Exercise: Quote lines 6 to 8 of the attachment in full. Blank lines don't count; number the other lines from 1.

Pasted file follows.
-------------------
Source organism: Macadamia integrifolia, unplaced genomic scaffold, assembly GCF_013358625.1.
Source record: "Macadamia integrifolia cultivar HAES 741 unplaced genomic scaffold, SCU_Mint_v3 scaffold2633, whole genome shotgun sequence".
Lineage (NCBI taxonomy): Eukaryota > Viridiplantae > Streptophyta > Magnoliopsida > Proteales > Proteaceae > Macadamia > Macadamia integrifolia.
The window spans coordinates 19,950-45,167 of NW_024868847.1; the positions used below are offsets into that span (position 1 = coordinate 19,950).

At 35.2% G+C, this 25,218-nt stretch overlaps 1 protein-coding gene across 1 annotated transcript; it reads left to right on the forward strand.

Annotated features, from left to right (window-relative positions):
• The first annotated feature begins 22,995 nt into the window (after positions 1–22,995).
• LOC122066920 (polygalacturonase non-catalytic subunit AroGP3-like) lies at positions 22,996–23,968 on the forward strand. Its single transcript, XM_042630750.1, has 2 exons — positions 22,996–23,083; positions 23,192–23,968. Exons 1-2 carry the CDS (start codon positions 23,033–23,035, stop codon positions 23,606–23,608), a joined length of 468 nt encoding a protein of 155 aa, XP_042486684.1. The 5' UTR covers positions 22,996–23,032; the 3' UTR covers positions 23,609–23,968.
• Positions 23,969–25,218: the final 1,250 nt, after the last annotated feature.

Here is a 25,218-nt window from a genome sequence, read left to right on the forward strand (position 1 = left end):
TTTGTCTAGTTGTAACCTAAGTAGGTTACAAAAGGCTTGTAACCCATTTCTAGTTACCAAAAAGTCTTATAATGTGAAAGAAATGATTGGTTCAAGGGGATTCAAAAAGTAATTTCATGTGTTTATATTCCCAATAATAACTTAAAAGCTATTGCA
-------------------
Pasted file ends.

Annotated features, from left to right (window-relative positions):
• The first annotated feature begins 22,995 nt into the window (after positions 1–22,995).
• LOC122066920 (polygalacturonase non-catalytic subunit AroGP3-like) lies at positions 22,996–23,968 on the forward strand. Its single transcript, XM_042630750.1, has 2 exons — positions 22,996–23,083; positions 23,192–23,968. Exons 1-2 carry the CDS (start codon positions 23,033–23,035, stop codon positions 23,606–23,608), a joined length of 468 nt encoding a protein of 155 aa, XP_042486684.1. The 5' UTR covers positions 22,996–23,032; the 3' UTR covers positions 23,609–23,968.